Students must continue to fight for Austin City Council district


The City of Austin

This preliminary map displays Austin's single-member city council districts. District 9 is a University-centric district.

On Saturday, the citizen commission tasked with drawing the district lines for Austin’s new single-member City Council districts released a preliminary map. That map included the University-centric district called for by both this newspaper and Student Government in the past week. 

It’s tempting to declare this development a victory for students, but the battle is yet to be won: There are six more meetings of the commission to gather public input before the maps are finalized in December, and students must continue to show support for a University-focused district if they want their voices to be heard. Perhaps more importantly, consistent advocacy for the student district now will help encourage the engagement necessary to make true use of the district should it become a reality.

As drawn, District 9 extends to include portions of  West Campus, North Campus and West Riverside. Students from the ACC Rio Grande campus are also included. Physics graduate student Eric Anciaux, an advocate for the student district, estimates that the district will be 40 percent students, according to a news article published by the Texan on Saturday. While not a majority, 40 percent is more than enough for students to make a difference in a City Council election. But that near-majority will feel considerably smaller if few of those students show up to vote, leading us back to the original concern that civic engagement on behalf of students must be consistent throughout the process, no matter where the district lines are drawn.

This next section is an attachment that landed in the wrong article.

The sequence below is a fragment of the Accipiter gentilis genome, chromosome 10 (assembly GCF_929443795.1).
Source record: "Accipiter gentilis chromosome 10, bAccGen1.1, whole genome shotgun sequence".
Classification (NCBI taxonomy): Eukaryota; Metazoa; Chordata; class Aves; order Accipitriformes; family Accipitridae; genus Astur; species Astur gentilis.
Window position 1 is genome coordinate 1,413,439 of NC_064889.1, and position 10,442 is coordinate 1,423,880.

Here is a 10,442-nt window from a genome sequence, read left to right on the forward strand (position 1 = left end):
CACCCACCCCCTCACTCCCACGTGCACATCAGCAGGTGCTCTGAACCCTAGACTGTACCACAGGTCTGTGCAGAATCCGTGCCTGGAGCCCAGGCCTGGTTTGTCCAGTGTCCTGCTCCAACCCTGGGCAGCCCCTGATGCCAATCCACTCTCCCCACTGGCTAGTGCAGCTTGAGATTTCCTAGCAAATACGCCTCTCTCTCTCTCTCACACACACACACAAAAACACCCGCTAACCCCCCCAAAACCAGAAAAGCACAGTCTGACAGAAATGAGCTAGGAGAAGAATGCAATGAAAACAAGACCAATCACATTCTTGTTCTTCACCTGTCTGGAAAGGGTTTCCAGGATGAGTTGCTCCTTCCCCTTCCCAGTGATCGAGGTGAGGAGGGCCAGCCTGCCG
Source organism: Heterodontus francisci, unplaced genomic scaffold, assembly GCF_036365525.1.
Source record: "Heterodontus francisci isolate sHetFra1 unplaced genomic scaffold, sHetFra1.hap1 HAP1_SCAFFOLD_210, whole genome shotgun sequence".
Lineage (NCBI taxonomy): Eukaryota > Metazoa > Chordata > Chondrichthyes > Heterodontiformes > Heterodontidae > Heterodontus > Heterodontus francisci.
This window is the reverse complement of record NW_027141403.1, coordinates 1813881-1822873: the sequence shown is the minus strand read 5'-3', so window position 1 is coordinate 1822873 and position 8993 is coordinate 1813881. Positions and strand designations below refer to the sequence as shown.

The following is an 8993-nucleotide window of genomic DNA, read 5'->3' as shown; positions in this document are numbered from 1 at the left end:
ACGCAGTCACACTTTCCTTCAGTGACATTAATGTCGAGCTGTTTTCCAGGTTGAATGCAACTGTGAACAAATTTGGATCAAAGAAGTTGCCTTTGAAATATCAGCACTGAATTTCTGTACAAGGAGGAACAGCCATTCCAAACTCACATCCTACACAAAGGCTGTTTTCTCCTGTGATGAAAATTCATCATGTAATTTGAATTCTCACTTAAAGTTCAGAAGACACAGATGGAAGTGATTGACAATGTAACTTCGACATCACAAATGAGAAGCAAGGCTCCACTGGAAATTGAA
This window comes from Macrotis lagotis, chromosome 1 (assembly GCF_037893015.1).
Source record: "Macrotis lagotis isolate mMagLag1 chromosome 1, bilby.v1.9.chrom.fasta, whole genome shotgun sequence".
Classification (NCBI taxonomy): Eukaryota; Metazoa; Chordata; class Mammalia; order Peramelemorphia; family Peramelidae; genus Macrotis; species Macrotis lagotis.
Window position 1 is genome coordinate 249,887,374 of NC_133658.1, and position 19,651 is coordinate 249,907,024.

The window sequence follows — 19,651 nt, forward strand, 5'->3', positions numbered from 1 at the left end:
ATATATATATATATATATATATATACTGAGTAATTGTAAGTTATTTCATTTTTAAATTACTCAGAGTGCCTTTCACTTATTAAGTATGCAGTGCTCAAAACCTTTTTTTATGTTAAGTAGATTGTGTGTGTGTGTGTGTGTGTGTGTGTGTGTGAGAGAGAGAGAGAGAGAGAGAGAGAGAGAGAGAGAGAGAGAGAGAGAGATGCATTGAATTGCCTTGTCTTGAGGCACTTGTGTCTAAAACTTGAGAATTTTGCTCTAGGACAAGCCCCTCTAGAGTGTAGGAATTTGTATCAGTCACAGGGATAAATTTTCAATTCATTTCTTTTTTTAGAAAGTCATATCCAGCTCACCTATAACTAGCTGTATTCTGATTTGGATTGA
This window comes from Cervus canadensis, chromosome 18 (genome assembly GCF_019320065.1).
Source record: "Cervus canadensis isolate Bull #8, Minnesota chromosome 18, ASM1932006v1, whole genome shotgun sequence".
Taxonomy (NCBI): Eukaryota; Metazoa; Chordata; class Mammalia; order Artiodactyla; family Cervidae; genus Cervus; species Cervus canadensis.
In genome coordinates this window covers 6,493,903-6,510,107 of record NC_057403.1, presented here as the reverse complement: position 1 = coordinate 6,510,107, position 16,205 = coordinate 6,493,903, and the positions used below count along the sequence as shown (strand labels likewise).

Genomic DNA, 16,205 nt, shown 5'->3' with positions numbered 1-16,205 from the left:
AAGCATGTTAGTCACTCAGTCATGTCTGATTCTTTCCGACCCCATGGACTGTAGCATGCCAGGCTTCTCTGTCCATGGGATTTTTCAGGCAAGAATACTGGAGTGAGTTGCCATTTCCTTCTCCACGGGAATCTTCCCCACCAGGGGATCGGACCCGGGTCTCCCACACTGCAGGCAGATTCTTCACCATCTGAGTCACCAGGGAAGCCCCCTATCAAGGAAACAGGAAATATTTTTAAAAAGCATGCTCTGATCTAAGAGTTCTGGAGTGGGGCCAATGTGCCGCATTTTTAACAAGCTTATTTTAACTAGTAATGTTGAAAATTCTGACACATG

The maps revealed on Saturday are a positive step toward addressing these problems from a student perspective. But we must be vigilant in advocating for student involvement in city issues, both in meetings of the re-districting commission and on the UT campus. Students feel keenly some of the most pressing issues in Austin, from affordability to transportation. Student district or not, students can’t make a difference if they don’t consistently speak up.